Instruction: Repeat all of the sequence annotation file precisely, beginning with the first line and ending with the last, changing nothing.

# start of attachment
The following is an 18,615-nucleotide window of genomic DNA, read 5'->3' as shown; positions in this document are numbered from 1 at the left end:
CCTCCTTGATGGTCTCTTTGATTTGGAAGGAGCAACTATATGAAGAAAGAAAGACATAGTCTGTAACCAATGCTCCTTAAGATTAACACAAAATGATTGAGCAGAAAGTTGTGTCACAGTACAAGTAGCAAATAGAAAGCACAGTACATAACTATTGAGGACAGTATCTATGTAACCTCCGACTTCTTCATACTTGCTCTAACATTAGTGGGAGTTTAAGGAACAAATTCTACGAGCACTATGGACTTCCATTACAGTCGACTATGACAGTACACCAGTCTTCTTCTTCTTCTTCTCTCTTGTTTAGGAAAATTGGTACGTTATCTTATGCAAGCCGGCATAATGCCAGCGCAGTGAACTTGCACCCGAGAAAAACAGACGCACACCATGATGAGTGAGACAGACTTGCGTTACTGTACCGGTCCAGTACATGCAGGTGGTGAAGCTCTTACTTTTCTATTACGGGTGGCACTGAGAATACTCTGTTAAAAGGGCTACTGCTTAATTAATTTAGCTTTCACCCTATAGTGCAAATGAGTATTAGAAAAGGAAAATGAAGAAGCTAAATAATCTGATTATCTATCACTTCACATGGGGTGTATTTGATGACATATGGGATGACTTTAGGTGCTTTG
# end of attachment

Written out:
The following is an 18,615-nucleotide window of genomic DNA, read 5'->3' as shown; positions in this document are numbered from 1 at the left end:
CCTCCTTGATGGTCTCTTTGATTTGGAAGGAGCAACTATATGAAGAAAGAAAGACATAGTCTGTAACCAATGCTCCTTAAGATTAACACAAAATGATTGAGCAGAAAGTTGTGTCACAGTACAAGTAGCAAATAGAAAGCACAGTACATAACTATTGAGGACAGTATCTATGTAACCTCCGACTTCTTCATACTTGCTCTAACATTAGTGGGAGTTTAAGGAACAAATTCTACGAGCACTATGGACTTCCATTACAGTCGACTATGACAGTACACCAGTCTTCTTCTTCTTCTTCTCTCTTGTTTAGGAAAATTGGTACGTTATCTTATGCAAGCCGGCATAATGCCAGCGCAGTGAACTTGCACCCGAGAAAAACAGACGCACACCATGATGAGTGAGACAGACTTGCGTTACTGTACCGGTCCAGTACATGCAGGTGGTGAAGCTCTTACTTTTCTATTACGGGTGGCACTGAGAATACTCTGTTAAAAGGGCTACTGCTTAATTAATTTAGCTTTCACCCTATAGTGCAAATGAGTATTAGAAAAGGAAAATGAAGAAGCTAAATAATCTGATTATCTATCACTTCACATGGGGTGTATTTGATGACATATGGGATGACTTTAGGTGCTTTG